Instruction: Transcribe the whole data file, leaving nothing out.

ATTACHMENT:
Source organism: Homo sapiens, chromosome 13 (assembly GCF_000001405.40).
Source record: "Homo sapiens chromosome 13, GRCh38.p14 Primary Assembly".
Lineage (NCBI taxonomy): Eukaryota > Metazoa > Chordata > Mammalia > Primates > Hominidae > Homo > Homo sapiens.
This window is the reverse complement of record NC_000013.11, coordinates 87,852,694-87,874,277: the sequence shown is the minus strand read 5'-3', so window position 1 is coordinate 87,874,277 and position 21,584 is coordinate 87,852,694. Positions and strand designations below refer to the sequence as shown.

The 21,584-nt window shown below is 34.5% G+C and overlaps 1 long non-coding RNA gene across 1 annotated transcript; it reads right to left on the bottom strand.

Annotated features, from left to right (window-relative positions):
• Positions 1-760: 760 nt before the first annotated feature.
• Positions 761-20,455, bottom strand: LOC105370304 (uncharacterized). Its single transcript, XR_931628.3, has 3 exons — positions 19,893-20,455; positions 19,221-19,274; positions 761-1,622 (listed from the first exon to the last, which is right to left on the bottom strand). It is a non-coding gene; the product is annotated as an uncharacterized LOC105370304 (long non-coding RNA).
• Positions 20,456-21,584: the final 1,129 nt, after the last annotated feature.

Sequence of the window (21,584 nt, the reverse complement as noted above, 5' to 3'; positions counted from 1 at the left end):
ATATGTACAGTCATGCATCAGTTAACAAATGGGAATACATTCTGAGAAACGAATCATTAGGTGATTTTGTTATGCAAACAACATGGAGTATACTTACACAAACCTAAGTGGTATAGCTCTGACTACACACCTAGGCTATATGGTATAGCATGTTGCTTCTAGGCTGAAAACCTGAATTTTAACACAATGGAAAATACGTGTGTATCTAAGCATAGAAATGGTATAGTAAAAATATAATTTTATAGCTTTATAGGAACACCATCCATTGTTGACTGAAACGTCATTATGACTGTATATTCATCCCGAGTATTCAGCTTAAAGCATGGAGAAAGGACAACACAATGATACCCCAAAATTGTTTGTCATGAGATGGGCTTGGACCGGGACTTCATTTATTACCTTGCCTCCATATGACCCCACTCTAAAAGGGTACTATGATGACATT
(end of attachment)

Source organism: Homo sapiens, chromosome 13 (assembly GCF_000001405.40).
Source record: "Homo sapiens chromosome 13, GRCh38.p14 Primary Assembly".
Lineage (NCBI taxonomy): Eukaryota > Metazoa > Chordata > Mammalia > Primates > Hominidae > Homo > Homo sapiens.
This window is the reverse complement of record NC_000013.11, coordinates 87,852,694-87,874,277: the sequence shown is the minus strand read 5'-3', so window position 1 is coordinate 87,874,277 and position 21,584 is coordinate 87,852,694. Positions and strand designations below refer to the sequence as shown.

The 21,584-nt window shown below is 34.5% G+C and overlaps 1 long non-coding RNA gene across 1 annotated transcript; it reads right to left on the bottom strand.

Annotated features, from left to right (window-relative positions):
• Positions 1-760: 760 nt before the first annotated feature.
• Positions 761-20,455, bottom strand: LOC105370304 (uncharacterized). Its single transcript, XR_931628.3, has 3 exons — positions 19,893-20,455; positions 19,221-19,274; positions 761-1,622 (listed from the first exon to the last, which is right to left on the bottom strand). It is a non-coding gene; the product is annotated as an uncharacterized LOC105370304 (long non-coding RNA).
• Positions 20,456-21,584: the final 1,129 nt, after the last annotated feature.

Sequence of the window (21,584 nt, the reverse complement as noted above, 5' to 3'; positions counted from 1 at the left end):
ATATGTACAGTCATGCATCAGTTAACAAATGGGAATACATTCTGAGAAACGAATCATTAGGTGATTTTGTTATGCAAACAACATGGAGTATACTTACACAAACCTAAGTGGTATAGCTCTGACTACACACCTAGGCTATATGGTATAGCATGTTGCTTCTAGGCTGAAAACCTGAATTTTAACACAATGGAAAATACGTGTGTATCTAAGCATAGAAATGGTATAGTAAAAATATAATTTTATAGCTTTATAGGAACACCATCCATTGTTGACTGAAACGTCATTATGACTGTATATTCATCCCGAGTATTCAGCTTAAAGCATGGAGAAAGGACAACACAATGATACCCCAAAATTGTTTGTCATGAGATGGGCTTGGACCGGGACTTCATTTATTACCTTGCCTCCATATGACCCCACTCTAAAAGGGTACTATGATGACATT